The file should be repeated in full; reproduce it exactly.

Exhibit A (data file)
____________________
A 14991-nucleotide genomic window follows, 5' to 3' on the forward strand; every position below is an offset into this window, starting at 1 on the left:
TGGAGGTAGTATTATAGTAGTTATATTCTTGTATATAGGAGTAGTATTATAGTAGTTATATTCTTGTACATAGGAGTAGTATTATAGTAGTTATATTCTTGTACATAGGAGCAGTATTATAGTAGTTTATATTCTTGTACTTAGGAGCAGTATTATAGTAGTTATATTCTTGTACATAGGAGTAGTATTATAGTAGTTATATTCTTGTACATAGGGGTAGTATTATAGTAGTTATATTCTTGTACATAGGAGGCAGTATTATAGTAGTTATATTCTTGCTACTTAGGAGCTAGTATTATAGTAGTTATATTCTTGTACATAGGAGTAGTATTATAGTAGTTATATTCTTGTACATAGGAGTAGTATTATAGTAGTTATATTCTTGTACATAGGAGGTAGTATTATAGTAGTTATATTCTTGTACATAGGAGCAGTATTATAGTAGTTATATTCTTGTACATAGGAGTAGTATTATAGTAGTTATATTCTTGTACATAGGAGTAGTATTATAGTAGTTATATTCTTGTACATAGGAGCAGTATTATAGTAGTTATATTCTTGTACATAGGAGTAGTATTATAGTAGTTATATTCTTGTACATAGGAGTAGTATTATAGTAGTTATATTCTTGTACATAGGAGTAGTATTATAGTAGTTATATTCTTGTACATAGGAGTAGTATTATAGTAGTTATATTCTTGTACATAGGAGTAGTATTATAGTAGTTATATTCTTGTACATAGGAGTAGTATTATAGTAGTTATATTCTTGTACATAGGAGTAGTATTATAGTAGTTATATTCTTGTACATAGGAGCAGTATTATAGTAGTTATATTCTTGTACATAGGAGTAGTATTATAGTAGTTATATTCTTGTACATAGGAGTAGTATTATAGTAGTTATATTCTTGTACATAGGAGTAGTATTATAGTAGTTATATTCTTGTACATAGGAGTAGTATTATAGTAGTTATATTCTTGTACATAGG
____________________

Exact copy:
A 14991-nucleotide genomic window follows, 5' to 3' on the forward strand; every position below is an offset into this window, starting at 1 on the left:
TGGAGGTAGTATTATAGTAGTTATATTCTTGTATATAGGAGTAGTATTATAGTAGTTATATTCTTGTACATAGGAGTAGTATTATAGTAGTTATATTCTTGTACATAGGAGCAGTATTATAGTAGTTTATATTCTTGTACTTAGGAGCAGTATTATAGTAGTTATATTCTTGTACATAGGAGTAGTATTATAGTAGTTATATTCTTGTACATAGGGGTAGTATTATAGTAGTTATATTCTTGTACATAGGAGGCAGTATTATAGTAGTTATATTCTTGCTACTTAGGAGCTAGTATTATAGTAGTTATATTCTTGTACATAGGAGTAGTATTATAGTAGTTATATTCTTGTACATAGGAGTAGTATTATAGTAGTTATATTCTTGTACATAGGAGGTAGTATTATAGTAGTTATATTCTTGTACATAGGAGCAGTATTATAGTAGTTATATTCTTGTACATAGGAGTAGTATTATAGTAGTTATATTCTTGTACATAGGAGTAGTATTATAGTAGTTATATTCTTGTACATAGGAGCAGTATTATAGTAGTTATATTCTTGTACATAGGAGTAGTATTATAGTAGTTATATTCTTGTACATAGGAGTAGTATTATAGTAGTTATATTCTTGTACATAGGAGTAGTATTATAGTAGTTATATTCTTGTACATAGGAGTAGTATTATAGTAGTTATATTCTTGTACATAGGAGTAGTATTATAGTAGTTATATTCTTGTACATAGGAGTAGTATTATAGTAGTTATATTCTTGTACATAGGAGTAGTATTATAGTAGTTATATTCTTGTACATAGGAGCAGTATTATAGTAGTTATATTCTTGTACATAGGAGTAGTATTATAGTAGTTATATTCTTGTACATAGGAGTAGTATTATAGTAGTTATATTCTTGTACATAGGAGTAGTATTATAGTAGTTATATTCTTGTACATAGGAGTAGTATTATAGTAGTTATATTCTTGTACATAGG